Building users opinion
During the openings and tours we gave of our prototype, both in Delft and in Hungary (where the competition took place), we received great feedback from visitors, especially attracted by the green wall. In general the indoor comfort conditions were great during the competitions week: we managed to keep an average of 23 degrees indoors, under the 40 degrees of the Hungarian summer. Although the prototype has been performing as a pavilion so far, where no one has actually lived in for an extended period of time, the users opinions were great, with people appreciating the quality of the space, the thermal and visual comfort and the acoustics. We are currently setting up a research program, where "digital twins" of buildings will be able to record, measure and track data on performance, user's opinions and experience of the space, in real time.
- 51,00 kWhpe/m2.year
- 114,00 kWhpe/m2.year
- 51,00 kWhfe/m2.year
- 114,00 kWhpe/m2.year
Real final energy consumption
- Individual electric boiler
- Heat pump
- Low temperature floor heating
- Radiant ceiling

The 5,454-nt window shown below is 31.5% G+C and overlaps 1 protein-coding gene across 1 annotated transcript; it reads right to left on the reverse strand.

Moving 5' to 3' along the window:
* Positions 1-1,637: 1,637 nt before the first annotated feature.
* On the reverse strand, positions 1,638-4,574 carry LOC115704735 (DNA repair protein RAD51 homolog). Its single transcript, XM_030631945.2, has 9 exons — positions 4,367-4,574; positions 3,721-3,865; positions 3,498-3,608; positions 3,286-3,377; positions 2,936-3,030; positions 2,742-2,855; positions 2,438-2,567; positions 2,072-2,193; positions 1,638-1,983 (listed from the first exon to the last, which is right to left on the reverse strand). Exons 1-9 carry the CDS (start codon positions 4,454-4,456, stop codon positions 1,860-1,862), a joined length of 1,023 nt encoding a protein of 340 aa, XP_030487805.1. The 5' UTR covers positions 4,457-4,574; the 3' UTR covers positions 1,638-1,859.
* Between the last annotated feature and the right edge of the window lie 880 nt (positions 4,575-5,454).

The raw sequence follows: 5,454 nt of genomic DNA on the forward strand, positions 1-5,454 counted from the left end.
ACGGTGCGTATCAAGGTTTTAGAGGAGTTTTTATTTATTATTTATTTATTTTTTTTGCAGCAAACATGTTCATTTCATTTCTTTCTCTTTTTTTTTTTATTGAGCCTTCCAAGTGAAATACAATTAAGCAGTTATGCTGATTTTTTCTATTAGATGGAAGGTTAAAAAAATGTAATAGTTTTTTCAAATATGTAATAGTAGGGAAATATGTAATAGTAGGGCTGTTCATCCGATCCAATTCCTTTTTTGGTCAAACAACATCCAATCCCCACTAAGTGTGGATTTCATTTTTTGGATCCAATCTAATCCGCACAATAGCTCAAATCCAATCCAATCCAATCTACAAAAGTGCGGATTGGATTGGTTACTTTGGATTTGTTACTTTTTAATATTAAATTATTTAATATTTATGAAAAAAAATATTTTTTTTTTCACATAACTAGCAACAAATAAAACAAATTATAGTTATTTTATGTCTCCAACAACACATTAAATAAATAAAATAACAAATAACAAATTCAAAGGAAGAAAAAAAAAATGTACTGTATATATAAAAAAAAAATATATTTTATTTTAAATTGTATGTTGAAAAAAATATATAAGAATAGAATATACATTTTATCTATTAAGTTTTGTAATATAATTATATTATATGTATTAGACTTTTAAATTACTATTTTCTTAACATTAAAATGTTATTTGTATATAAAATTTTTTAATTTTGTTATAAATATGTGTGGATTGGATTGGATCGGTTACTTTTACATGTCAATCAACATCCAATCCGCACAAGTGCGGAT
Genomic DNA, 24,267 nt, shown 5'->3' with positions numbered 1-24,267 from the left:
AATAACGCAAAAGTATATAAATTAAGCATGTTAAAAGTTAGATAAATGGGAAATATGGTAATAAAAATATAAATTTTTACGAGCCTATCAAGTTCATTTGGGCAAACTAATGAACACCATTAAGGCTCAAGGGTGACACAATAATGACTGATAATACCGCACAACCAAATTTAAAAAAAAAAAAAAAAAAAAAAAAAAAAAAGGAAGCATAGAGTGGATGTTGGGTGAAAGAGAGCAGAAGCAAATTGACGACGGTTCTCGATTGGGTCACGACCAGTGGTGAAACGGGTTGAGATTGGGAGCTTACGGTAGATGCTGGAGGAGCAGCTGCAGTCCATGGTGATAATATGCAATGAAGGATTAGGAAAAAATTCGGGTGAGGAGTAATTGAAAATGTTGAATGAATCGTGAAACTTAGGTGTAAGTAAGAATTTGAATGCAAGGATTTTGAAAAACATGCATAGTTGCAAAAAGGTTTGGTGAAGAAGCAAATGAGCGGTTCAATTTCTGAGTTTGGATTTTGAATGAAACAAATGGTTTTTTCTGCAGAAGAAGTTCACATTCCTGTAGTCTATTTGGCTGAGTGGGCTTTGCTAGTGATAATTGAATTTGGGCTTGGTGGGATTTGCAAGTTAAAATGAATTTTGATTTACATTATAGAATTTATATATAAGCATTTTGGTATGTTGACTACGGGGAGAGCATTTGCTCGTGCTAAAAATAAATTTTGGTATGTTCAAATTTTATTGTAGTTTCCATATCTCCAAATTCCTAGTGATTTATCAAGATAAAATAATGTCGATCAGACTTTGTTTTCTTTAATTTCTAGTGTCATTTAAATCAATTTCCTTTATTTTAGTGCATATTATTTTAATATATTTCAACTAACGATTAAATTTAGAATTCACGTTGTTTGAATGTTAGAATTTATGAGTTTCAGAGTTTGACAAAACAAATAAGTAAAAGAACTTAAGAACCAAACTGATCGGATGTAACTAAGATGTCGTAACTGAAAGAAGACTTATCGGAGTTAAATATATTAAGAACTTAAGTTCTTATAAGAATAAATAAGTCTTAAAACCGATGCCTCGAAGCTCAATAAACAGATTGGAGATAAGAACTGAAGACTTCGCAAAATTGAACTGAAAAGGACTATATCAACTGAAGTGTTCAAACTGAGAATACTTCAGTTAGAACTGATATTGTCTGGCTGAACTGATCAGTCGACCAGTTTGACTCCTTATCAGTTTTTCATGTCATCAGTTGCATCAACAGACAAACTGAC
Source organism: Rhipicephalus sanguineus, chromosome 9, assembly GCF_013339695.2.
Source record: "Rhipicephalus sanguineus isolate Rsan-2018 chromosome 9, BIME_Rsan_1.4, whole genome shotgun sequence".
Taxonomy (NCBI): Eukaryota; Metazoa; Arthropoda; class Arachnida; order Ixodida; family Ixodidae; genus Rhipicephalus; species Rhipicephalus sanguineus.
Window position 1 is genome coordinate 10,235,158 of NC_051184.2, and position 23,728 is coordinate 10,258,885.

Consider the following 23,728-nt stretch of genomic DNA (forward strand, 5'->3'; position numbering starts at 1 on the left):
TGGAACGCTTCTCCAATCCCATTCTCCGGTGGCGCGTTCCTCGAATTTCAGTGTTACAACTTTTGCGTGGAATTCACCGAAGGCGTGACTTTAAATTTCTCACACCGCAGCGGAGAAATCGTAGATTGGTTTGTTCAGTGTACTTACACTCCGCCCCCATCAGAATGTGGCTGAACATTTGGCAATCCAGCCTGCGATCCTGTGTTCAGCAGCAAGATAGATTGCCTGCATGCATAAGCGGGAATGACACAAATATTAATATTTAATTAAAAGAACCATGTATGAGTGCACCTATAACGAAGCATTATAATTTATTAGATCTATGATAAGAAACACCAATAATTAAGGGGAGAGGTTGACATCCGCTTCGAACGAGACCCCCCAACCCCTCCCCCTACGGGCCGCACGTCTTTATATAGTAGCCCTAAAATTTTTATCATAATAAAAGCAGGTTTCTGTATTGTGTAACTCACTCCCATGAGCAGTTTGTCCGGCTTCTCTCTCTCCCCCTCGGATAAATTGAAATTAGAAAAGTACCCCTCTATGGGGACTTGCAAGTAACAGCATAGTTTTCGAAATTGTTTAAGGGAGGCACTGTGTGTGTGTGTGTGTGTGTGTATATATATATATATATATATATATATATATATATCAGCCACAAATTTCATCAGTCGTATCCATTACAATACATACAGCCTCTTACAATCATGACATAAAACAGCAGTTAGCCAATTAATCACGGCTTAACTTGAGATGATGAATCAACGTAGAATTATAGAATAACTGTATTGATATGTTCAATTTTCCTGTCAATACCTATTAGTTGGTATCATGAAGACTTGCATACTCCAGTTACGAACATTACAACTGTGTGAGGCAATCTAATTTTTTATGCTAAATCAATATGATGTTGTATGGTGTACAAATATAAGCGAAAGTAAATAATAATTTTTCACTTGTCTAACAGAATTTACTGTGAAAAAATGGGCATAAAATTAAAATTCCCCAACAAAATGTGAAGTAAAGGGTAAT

- Solar thermal
- Individual electric boiler
- Heat pump
- Solar Thermal
- Reversible heat pump
- Floor cooling
- Radiant ceiling
- Natural ventilation
- Nocturnal ventilation
- Double flow heat exchanger
- Solar photovoltaic
- Solar Thermal
- Heat pump
- 137,00 %
- 23,30 m3
- 3,00 m3
Indoor Air quality
Health & Comfort
Riverfood + MOR
Management / Others
An aquaponics system is a system where multiple edible plants, fruits and fish can be grown without soil. Simply said, in this circular system, fish are fed and produce waste which can then be used as nutrition for the plants when converted by nitrifying bacteria. The plants then treat the water and this goes back to the fish. According to the Food and Agriculture Organisation of the United Nations (Food and Agriculture Organisation of the United Nations, 2014), significantly less water is required in an aquaponics system compared to soil based planting systems since the water is used more efficiently. An article that we wrote about the aquaponics system: https://morstudio.nl/urban-food-poduction/